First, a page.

Visible Light Photorelease of Carboxylate Anions by Mediated Photoinduced Electron Transfer to Pyridinium-based Protecting Groups

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The use of sensitized photoinduced electron transfer (PET) to trigger release of redox-active photoremovable protecting groups (PRPGs) allows a broad range of chromophores to be selected that absorb in difference wavelength ranges. Mediated electron transfer (MET) is particularly advantageous as sub-stoichiometric amounts of the often costly sensitizer (relative to the amount of protected substrate) can be combined with an excess amount of an inexpensive electron donor. Thus, the sensitizer acts as an electron shuttle between the donor and the protecting group to initiate release. The development of improved MET release systems using visible light as the trigger is the focus of the current work.

The N-alkylpicolinium (NAP) group has demonstrated its utility as an aqueous-compatible PET-based PRPG, releasing protected substrates upon one electron reduction. Adaptation of MET PRPG release to visible light absorbing mediators began with employing ketocoumarin dyes that primarily form excited triplet states. These chromophores demonstrated high rates of release of NAP-protected carboxylates using sub-stoichiometric concentrations of mediator. Subsequently, nanomolar concentrations of gold nanoparticles were used to mediate electron transfer to NAP-protected compounds. This system exhibited rapid deprotection with very high release quantum efficiencies.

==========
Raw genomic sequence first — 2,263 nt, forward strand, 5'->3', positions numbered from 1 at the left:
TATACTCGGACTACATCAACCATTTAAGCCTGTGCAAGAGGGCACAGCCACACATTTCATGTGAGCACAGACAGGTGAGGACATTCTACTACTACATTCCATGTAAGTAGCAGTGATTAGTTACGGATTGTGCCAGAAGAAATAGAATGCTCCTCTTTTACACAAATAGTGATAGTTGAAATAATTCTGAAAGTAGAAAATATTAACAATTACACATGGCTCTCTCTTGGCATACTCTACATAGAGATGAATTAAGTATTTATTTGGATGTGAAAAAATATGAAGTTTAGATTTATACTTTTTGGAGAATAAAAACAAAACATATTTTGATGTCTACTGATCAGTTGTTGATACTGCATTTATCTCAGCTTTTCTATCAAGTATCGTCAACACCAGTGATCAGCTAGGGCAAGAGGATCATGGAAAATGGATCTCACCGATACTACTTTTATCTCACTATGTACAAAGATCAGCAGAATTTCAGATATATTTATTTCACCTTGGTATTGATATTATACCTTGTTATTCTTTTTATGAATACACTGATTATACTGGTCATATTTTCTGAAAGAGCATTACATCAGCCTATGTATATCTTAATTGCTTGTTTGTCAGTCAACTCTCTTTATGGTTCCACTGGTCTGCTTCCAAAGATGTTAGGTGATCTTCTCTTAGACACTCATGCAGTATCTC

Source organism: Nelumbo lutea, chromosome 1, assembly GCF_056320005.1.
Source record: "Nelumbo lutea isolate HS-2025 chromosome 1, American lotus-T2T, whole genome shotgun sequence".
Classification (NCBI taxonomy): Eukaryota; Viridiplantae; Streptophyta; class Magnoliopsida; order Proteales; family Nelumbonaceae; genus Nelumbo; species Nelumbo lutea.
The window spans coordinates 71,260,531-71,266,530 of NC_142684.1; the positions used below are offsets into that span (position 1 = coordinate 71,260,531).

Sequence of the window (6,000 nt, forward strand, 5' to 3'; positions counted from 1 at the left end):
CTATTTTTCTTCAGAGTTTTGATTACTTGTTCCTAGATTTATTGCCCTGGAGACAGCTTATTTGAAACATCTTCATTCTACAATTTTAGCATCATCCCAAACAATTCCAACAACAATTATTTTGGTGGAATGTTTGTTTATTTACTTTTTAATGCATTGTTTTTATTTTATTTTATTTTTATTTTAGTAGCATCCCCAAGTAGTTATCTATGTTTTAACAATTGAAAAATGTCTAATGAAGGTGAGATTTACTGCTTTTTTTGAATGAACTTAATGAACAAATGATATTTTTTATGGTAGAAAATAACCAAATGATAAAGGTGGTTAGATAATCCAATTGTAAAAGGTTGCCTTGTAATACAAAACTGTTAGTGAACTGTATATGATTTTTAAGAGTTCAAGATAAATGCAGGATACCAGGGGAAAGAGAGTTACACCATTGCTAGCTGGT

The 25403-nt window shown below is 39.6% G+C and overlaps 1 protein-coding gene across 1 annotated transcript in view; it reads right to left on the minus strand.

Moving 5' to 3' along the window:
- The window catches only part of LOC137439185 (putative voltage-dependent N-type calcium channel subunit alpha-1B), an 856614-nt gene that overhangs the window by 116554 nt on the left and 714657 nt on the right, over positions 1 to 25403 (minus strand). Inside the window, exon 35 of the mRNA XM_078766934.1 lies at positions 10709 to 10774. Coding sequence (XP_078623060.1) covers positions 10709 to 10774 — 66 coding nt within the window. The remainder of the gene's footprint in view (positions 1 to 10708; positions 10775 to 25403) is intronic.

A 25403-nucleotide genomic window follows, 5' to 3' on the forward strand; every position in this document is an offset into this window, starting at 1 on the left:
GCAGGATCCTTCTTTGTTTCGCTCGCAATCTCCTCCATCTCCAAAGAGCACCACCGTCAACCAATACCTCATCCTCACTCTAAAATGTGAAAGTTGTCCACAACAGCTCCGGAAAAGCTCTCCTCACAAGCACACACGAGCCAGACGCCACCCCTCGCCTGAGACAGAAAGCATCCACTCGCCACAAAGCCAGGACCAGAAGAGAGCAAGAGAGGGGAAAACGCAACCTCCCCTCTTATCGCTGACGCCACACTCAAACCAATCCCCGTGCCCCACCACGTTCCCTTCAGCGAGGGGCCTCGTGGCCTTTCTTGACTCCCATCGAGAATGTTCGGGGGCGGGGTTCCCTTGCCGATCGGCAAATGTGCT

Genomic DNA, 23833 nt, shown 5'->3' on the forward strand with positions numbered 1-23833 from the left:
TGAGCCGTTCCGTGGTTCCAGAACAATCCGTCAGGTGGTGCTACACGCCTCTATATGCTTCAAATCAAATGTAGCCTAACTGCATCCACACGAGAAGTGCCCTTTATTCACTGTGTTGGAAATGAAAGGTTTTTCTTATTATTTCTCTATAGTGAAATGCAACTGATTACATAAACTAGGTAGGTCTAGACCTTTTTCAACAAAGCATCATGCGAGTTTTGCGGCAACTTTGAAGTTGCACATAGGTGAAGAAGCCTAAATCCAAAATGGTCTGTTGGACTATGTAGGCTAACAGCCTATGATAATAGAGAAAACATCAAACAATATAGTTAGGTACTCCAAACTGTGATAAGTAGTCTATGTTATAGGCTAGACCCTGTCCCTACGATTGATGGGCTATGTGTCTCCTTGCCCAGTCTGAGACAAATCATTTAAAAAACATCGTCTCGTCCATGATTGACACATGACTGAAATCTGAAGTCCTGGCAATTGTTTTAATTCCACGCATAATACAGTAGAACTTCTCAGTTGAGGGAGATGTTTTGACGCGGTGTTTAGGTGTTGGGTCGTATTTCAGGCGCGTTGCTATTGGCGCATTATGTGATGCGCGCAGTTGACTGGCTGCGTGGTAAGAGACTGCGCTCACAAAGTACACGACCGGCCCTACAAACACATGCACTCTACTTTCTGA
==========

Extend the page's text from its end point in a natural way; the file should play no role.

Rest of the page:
In an effort to use highly stable visible-light-absorbing metal-centered dyes with modest redox properties, the NAP group has been synthetically modified to adjust its reduction potential to more positive values. Photolysis of solutions containing the protected substrate, a large excess of an electron donor, and substoichiometric amounts of the dye tris(bipyridyl)ruthenium(II) released the free carboxylates in high yields while photodegradation of the chromophore was minimal.

To demonstrate the utility of the NAP group, a quasi-reversible photorheological fluid has been developed based on the formation and disruption of aqueous micelles. In solutions containing the surfactant cetyltrimethylammonium bromide, visible light photorelease of a carboxylate additive from the NAP-ester derivative induces a 105 increase in solution viscosity due to the formation of an interpenetrating micelle network. Subsequent irradiation of the viscoelastic fluid with UV light induces a cis-trans isomerization within the released carboxylate thereby disrupting the micelle network and decreasing solution viscosity by 102.5.